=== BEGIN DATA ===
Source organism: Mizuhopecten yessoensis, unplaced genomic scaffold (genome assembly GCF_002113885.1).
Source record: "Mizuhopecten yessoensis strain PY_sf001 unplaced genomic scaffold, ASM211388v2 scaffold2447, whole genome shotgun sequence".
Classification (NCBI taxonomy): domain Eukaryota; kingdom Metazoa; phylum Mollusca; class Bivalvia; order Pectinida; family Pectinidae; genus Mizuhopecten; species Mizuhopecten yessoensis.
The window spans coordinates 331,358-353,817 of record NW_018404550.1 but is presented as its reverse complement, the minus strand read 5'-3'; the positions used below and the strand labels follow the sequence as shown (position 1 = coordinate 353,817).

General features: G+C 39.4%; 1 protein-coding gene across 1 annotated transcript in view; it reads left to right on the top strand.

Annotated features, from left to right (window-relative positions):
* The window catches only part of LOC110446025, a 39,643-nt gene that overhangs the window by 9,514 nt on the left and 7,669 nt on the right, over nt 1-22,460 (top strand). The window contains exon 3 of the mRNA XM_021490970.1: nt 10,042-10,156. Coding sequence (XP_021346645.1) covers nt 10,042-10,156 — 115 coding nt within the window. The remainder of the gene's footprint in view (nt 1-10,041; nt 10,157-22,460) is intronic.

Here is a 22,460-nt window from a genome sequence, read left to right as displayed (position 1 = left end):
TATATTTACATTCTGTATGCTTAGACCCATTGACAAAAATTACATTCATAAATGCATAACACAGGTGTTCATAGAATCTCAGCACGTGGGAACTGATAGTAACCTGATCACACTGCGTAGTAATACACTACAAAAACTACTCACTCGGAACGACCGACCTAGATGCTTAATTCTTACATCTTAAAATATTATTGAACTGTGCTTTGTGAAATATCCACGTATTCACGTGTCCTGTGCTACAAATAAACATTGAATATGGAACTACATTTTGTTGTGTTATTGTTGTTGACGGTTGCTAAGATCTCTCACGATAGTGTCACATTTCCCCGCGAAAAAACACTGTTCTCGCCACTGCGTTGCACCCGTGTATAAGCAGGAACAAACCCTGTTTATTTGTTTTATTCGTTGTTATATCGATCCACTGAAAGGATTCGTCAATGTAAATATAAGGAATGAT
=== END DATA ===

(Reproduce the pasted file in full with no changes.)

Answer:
Source organism: Mizuhopecten yessoensis, unplaced genomic scaffold (genome assembly GCF_002113885.1).
Source record: "Mizuhopecten yessoensis strain PY_sf001 unplaced genomic scaffold, ASM211388v2 scaffold2447, whole genome shotgun sequence".
Classification (NCBI taxonomy): domain Eukaryota; kingdom Metazoa; phylum Mollusca; class Bivalvia; order Pectinida; family Pectinidae; genus Mizuhopecten; species Mizuhopecten yessoensis.
The window spans coordinates 331,358-353,817 of record NW_018404550.1 but is presented as its reverse complement, the minus strand read 5'-3'; the positions used below and the strand labels follow the sequence as shown (position 1 = coordinate 353,817).

General features: G+C 39.4%; 1 protein-coding gene across 1 annotated transcript in view; it reads left to right on the top strand.

Annotated features, from left to right (window-relative positions):
* The window catches only part of LOC110446025, a 39,643-nt gene that overhangs the window by 9,514 nt on the left and 7,669 nt on the right, over nt 1-22,460 (top strand). The window contains exon 3 of the mRNA XM_021490970.1: nt 10,042-10,156. Coding sequence (XP_021346645.1) covers nt 10,042-10,156 — 115 coding nt within the window. The remainder of the gene's footprint in view (nt 1-10,041; nt 10,157-22,460) is intronic.

Here is a 22,460-nt window from a genome sequence, read left to right as displayed (position 1 = left end):
TATATTTACATTCTGTATGCTTAGACCCATTGACAAAAATTACATTCATAAATGCATAACACAGGTGTTCATAGAATCTCAGCACGTGGGAACTGATAGTAACCTGATCACACTGCGTAGTAATACACTACAAAAACTACTCACTCGGAACGACCGACCTAGATGCTTAATTCTTACATCTTAAAATATTATTGAACTGTGCTTTGTGAAATATCCACGTATTCACGTGTCCTGTGCTACAAATAAACATTGAATATGGAACTACATTTTGTTGTGTTATTGTTGTTGACGGTTGCTAAGATCTCTCACGATAGTGTCACATTTCCCCGCGAAAAAACACTGTTCTCGCCACTGCGTTGCACCCGTGTATAAGCAGGAACAAACCCTGTTTATTTGTTTTATTCGTTGTTATATCGATCCACTGAAAGGATTCGTCAATGTAAATATAAGGAATGAT